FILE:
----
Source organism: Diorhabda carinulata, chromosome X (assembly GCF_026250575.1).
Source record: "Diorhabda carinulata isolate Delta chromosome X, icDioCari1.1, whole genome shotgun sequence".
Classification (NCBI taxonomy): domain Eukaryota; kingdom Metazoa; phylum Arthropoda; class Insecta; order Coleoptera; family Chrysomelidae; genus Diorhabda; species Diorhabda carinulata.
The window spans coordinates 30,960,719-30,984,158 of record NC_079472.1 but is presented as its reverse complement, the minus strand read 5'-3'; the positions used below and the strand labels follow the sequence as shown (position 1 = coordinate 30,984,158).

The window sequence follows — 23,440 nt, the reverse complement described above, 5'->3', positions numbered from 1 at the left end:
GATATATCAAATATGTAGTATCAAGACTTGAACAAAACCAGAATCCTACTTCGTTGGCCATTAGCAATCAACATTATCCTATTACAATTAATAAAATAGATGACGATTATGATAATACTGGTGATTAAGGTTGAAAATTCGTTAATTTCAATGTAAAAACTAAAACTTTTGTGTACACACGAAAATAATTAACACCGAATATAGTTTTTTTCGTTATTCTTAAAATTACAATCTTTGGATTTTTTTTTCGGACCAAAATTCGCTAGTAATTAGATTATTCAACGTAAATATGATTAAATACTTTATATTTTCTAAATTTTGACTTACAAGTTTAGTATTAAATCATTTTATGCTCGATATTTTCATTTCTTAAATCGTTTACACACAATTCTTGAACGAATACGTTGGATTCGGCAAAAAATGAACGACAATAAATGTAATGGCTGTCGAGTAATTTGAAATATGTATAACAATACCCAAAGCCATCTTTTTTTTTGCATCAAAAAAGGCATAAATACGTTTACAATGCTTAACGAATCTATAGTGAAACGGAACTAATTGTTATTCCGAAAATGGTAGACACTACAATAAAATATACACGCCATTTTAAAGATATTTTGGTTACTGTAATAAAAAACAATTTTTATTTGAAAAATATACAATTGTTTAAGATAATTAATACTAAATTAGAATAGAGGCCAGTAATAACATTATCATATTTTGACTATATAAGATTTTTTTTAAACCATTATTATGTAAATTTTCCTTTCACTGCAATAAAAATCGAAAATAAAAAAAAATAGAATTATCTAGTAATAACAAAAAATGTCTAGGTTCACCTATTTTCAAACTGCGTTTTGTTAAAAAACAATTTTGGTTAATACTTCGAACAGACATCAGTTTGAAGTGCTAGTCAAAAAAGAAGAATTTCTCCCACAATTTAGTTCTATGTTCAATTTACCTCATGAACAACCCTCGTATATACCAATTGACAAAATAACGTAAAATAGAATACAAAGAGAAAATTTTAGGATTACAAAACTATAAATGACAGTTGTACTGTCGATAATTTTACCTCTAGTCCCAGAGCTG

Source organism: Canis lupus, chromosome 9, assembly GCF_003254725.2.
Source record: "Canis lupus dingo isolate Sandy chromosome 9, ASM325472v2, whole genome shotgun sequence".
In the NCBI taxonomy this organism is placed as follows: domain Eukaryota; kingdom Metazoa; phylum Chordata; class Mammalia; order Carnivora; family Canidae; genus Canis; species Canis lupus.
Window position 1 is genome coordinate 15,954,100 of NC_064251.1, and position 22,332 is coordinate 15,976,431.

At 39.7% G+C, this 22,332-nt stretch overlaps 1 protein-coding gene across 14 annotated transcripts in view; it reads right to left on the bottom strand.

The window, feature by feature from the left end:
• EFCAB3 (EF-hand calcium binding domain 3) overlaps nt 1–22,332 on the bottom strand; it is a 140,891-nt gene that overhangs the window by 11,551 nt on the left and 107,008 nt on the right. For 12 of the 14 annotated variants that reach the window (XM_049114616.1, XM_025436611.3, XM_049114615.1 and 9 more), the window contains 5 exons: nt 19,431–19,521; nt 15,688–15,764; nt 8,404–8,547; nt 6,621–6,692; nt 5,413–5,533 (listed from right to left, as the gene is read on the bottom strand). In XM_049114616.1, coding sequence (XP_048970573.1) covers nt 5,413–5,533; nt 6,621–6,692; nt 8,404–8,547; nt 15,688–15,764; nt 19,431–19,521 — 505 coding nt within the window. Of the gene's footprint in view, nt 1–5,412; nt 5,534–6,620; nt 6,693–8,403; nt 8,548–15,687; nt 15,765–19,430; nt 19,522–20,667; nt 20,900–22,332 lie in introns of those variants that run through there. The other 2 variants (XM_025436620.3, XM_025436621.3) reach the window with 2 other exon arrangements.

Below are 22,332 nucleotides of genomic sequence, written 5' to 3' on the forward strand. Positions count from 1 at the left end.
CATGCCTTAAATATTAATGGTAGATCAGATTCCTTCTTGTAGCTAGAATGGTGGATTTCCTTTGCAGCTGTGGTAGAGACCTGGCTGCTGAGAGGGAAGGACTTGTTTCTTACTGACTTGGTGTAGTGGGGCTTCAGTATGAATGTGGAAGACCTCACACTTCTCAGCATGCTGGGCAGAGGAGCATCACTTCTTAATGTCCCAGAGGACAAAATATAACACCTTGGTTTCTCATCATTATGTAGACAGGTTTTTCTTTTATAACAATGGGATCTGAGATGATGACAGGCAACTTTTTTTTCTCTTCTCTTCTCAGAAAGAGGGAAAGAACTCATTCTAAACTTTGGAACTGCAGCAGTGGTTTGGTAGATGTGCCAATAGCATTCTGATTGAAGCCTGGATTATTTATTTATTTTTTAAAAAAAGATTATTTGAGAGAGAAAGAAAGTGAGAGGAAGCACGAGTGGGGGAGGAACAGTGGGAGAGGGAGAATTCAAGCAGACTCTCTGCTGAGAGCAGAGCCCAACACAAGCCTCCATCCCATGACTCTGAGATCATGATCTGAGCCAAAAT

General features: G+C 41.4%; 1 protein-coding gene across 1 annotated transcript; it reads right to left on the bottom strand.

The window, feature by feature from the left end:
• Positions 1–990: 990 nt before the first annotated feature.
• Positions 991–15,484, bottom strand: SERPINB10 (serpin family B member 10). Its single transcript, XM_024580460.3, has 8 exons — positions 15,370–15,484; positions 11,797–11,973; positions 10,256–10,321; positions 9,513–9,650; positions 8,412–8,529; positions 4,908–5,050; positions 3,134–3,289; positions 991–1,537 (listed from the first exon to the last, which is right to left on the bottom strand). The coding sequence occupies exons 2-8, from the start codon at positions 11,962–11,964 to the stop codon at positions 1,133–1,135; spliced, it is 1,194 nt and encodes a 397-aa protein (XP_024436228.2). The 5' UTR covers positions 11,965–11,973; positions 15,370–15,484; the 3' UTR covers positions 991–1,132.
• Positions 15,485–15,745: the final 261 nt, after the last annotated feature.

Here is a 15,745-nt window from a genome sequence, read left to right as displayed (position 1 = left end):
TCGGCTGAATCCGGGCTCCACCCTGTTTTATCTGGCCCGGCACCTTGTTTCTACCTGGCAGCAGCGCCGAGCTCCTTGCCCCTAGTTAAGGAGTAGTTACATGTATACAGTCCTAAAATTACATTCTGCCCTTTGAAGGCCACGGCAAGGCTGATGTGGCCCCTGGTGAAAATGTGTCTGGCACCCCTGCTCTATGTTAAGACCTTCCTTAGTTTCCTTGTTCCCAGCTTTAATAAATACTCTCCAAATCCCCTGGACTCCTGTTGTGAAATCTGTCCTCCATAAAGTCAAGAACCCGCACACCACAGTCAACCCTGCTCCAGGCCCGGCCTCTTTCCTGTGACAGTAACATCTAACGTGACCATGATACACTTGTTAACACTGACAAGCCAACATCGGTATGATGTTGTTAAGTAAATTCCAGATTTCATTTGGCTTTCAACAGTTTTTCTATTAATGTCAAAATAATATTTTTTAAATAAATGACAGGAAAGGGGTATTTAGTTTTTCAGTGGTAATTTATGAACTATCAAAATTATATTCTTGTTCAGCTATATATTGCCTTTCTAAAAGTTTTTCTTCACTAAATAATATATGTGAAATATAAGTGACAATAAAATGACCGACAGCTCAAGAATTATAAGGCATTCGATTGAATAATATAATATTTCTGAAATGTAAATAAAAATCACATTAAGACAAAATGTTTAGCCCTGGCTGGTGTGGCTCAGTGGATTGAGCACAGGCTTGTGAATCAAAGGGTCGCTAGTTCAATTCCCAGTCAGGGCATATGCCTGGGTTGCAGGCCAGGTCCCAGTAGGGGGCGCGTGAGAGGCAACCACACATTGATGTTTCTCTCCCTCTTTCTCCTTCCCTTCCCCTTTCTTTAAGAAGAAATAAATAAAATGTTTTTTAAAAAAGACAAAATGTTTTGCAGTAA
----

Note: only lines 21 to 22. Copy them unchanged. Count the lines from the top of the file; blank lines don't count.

Here is a 15,745-nt window from a genome sequence, read left to right as displayed (position 1 = left end):
TCGGCTGAATCCGGGCTCCACCCTGTTTTATCTGGCCCGGCACCTTGTTTCTACCTGGCAGCAGCGCCGAGCTCCTTGCCCCTAGTTAAGGAGTAGTTACATGTATACAGTCCTAAAATTACATTCTGCCCTTTGAAGGCCACGGCAAGGCTGATGTGGCCCCTGGTGAAAATGTGTCTGGCACCCCTGCTCTATGTTAAGACCTTCCTTAGTTTCCTTGTTCCCAGCTTTAATAAATACTCTCCAAATCCCCTGGACTCCTGTTGTGAAATCTGTCCTCCATAAAGTCAAGAACCCGCACACCACAGTCAACCCTGCTCCAGGCCCGGCCTCTTTCCTGTGACAGTAACATCTAACGTGACCATGATACACTTGTTAACACTGACAAGCCAACATCGGTATGATGTTGTTAAGTAAATTCCAGATTTCATTTGGCTTTCAACAGTTTTTCTATTAATGTCAAAATAATATTTTTTAAATAAATGACAGGAAAGGGGTATTTAGTTTTTCAGTGGTAATTTATGAACTATCAAAATTATATTCTTGTTCAGCTATATATTGCCTTTCTAAAAGTTTTTCTTCACTAAATAATATATGTGAAATATAAGTGACAATAAAATGACCGACAGCTCAAGAATTATAAGGCATTCGATTGAATAATATAATATTTCTGAAATGTAAATAAAAATCACATTAAGACAAAATGTTTAGCCCTGGCTGGTGTGGCTCAGTGGATTGAGCACAGGCTTGTGAATCAAAGGGTCGCTAGTTCAATTCCCAGTCAGGGCATATGCCTGGGTTGCAGGCCAGGTCCCAGTAGGGGGCGCGTGAGAGGCAACCACACATTGATGTTTCTCTCCCTCTTTCTCCTTCCCTTCCCCTTTCTTTAAGAAGAAATAAATAAAATGTTTTTTAAAAAAGACAAAATGTTTTGCAGTAA